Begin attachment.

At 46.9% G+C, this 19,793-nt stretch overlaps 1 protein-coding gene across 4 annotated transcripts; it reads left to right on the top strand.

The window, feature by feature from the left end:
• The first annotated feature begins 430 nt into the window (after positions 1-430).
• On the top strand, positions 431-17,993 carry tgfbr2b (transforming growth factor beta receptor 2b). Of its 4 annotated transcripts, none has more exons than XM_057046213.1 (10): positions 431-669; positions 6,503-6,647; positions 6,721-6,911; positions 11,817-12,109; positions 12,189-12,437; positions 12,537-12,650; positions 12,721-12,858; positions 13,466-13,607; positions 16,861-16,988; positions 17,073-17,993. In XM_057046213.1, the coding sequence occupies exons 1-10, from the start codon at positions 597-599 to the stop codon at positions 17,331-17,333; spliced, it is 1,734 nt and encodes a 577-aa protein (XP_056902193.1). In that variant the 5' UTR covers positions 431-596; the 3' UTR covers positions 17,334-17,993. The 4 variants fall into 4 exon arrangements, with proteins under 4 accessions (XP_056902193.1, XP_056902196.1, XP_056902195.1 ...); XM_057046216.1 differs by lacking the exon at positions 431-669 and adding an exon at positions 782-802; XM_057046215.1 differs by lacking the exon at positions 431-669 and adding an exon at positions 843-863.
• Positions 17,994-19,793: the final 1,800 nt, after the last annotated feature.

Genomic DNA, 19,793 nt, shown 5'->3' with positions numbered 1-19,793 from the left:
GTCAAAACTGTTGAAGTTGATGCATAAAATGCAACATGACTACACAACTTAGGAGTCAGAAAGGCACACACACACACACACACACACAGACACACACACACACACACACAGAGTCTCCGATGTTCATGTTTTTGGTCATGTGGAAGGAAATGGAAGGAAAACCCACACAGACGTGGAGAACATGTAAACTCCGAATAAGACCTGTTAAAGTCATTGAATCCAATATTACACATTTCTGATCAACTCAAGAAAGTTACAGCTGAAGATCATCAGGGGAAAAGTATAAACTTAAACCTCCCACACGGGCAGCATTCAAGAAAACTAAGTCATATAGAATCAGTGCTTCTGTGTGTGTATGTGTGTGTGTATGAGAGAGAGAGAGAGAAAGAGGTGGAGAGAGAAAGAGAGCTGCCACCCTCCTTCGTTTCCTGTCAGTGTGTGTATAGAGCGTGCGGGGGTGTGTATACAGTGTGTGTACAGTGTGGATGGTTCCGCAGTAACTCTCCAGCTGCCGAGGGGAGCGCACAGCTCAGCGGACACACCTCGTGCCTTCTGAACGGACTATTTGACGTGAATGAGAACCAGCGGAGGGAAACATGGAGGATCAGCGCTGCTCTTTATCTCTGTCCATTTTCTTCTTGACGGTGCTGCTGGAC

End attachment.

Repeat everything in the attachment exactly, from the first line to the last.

At 46.9% G+C, this 19,793-nt stretch overlaps 1 protein-coding gene across 4 annotated transcripts; it reads left to right on the top strand.

The window, feature by feature from the left end:
• The first annotated feature begins 430 nt into the window (after positions 1-430).
• On the top strand, positions 431-17,993 carry tgfbr2b (transforming growth factor beta receptor 2b). Of its 4 annotated transcripts, none has more exons than XM_057046213.1 (10): positions 431-669; positions 6,503-6,647; positions 6,721-6,911; positions 11,817-12,109; positions 12,189-12,437; positions 12,537-12,650; positions 12,721-12,858; positions 13,466-13,607; positions 16,861-16,988; positions 17,073-17,993. In XM_057046213.1, the coding sequence occupies exons 1-10, from the start codon at positions 597-599 to the stop codon at positions 17,331-17,333; spliced, it is 1,734 nt and encodes a 577-aa protein (XP_056902193.1). In that variant the 5' UTR covers positions 431-596; the 3' UTR covers positions 17,334-17,993. The 4 variants fall into 4 exon arrangements, with proteins under 4 accessions (XP_056902193.1, XP_056902196.1, XP_056902195.1 ...); XM_057046216.1 differs by lacking the exon at positions 431-669 and adding an exon at positions 782-802; XM_057046215.1 differs by lacking the exon at positions 431-669 and adding an exon at positions 843-863.
• Positions 17,994-19,793: the final 1,800 nt, after the last annotated feature.

Genomic DNA, 19,793 nt, shown 5'->3' with positions numbered 1-19,793 from the left:
GTCAAAACTGTTGAAGTTGATGCATAAAATGCAACATGACTACACAACTTAGGAGTCAGAAAGGCACACACACACACACACACACACAGACACACACACACACACACACAGAGTCTCCGATGTTCATGTTTTTGGTCATGTGGAAGGAAATGGAAGGAAAACCCACACAGACGTGGAGAACATGTAAACTCCGAATAAGACCTGTTAAAGTCATTGAATCCAATATTACACATTTCTGATCAACTCAAGAAAGTTACAGCTGAAGATCATCAGGGGAAAAGTATAAACTTAAACCTCCCACACGGGCAGCATTCAAGAAAACTAAGTCATATAGAATCAGTGCTTCTGTGTGTGTATGTGTGTGTGTATGAGAGAGAGAGAGAGAAAGAGGTGGAGAGAGAAAGAGAGCTGCCACCCTCCTTCGTTTCCTGTCAGTGTGTGTATAGAGCGTGCGGGGGTGTGTATACAGTGTGTGTACAGTGTGGATGGTTCCGCAGTAACTCTCCAGCTGCCGAGGGGAGCGCACAGCTCAGCGGACACACCTCGTGCCTTCTGAACGGACTATTTGACGTGAATGAGAACCAGCGGAGGGAAACATGGAGGATCAGCGCTGCTCTTTATCTCTGTCCATTTTCTTCTTGACGGTGCTGCTGGAC